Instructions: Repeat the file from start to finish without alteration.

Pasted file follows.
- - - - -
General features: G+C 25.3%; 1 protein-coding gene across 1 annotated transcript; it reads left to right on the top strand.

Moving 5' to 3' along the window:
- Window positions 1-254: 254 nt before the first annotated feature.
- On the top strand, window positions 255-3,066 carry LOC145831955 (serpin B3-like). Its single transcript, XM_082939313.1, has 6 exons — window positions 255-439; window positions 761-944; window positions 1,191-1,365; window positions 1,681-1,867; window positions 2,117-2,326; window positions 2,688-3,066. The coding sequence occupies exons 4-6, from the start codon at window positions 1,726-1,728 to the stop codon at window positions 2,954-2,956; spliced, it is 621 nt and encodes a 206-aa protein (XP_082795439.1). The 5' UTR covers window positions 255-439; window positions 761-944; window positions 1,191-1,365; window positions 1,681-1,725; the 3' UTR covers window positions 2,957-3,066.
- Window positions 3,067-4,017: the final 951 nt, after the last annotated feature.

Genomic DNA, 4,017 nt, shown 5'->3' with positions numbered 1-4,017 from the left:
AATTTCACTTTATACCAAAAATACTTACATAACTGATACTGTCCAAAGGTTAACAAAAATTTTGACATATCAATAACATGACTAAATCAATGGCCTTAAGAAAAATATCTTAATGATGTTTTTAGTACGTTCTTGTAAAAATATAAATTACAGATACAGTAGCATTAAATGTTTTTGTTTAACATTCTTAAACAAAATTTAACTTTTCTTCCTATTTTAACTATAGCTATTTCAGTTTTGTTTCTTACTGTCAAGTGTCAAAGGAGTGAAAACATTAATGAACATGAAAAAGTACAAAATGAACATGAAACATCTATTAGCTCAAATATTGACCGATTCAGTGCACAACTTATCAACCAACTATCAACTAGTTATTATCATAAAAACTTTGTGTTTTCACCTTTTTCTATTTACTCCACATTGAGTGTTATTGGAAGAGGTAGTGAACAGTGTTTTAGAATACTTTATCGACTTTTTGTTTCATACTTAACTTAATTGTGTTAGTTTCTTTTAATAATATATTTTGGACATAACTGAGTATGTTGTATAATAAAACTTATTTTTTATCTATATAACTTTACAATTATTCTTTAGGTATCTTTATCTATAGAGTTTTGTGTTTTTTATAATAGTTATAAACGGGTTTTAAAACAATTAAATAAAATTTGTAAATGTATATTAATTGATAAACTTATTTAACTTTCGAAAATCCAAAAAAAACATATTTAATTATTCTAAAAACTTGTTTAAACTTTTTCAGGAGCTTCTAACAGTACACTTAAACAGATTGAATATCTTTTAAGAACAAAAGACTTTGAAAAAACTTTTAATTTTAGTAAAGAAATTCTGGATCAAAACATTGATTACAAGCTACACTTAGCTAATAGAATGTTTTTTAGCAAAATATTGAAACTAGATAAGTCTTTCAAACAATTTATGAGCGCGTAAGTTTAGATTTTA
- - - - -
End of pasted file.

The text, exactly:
General features: G+C 25.3%; 1 protein-coding gene across 1 annotated transcript; it reads left to right on the top strand.

Moving 5' to 3' along the window:
- Window positions 1-254: 254 nt before the first annotated feature.
- On the top strand, window positions 255-3,066 carry LOC145831955 (serpin B3-like). Its single transcript, XM_082939313.1, has 6 exons — window positions 255-439; window positions 761-944; window positions 1,191-1,365; window positions 1,681-1,867; window positions 2,117-2,326; window positions 2,688-3,066. The coding sequence occupies exons 4-6, from the start codon at window positions 1,726-1,728 to the stop codon at window positions 2,954-2,956; spliced, it is 621 nt and encodes a 206-aa protein (XP_082795439.1). The 5' UTR covers window positions 255-439; window positions 761-944; window positions 1,191-1,365; window positions 1,681-1,725; the 3' UTR covers window positions 2,957-3,066.
- Window positions 3,067-4,017: the final 951 nt, after the last annotated feature.

Genomic DNA, 4,017 nt, shown 5'->3' with positions numbered 1-4,017 from the left:
AATTTCACTTTATACCAAAAATACTTACATAACTGATACTGTCCAAAGGTTAACAAAAATTTTGACATATCAATAACATGACTAAATCAATGGCCTTAAGAAAAATATCTTAATGATGTTTTTAGTACGTTCTTGTAAAAATATAAATTACAGATACAGTAGCATTAAATGTTTTTGTTTAACATTCTTAAACAAAATTTAACTTTTCTTCCTATTTTAACTATAGCTATTTCAGTTTTGTTTCTTACTGTCAAGTGTCAAAGGAGTGAAAACATTAATGAACATGAAAAAGTACAAAATGAACATGAAACATCTATTAGCTCAAATATTGACCGATTCAGTGCACAACTTATCAACCAACTATCAACTAGTTATTATCATAAAAACTTTGTGTTTTCACCTTTTTCTATTTACTCCACATTGAGTGTTATTGGAAGAGGTAGTGAACAGTGTTTTAGAATACTTTATCGACTTTTTGTTTCATACTTAACTTAATTGTGTTAGTTTCTTTTAATAATATATTTTGGACATAACTGAGTATGTTGTATAATAAAACTTATTTTTTATCTATATAACTTTACAATTATTCTTTAGGTATCTTTATCTATAGAGTTTTGTGTTTTTTATAATAGTTATAAACGGGTTTTAAAACAATTAAATAAAATTTGTAAATGTATATTAATTGATAAACTTATTTAACTTTCGAAAATCCAAAAAAAACATATTTAATTATTCTAAAAACTTGTTTAAACTTTTTCAGGAGCTTCTAACAGTACACTTAAACAGATTGAATATCTTTTAAGAACAAAAGACTTTGAAAAAACTTTTAATTTTAGTAAAGAAATTCTGGATCAAAACATTGATTACAAGCTACACTTAGCTAATAGAATGTTTTTTAGCAAAATATTGAAACTAGATAAGTCTTTCAAACAATTTATGAGCGCGTAAGTTTAGATTTTA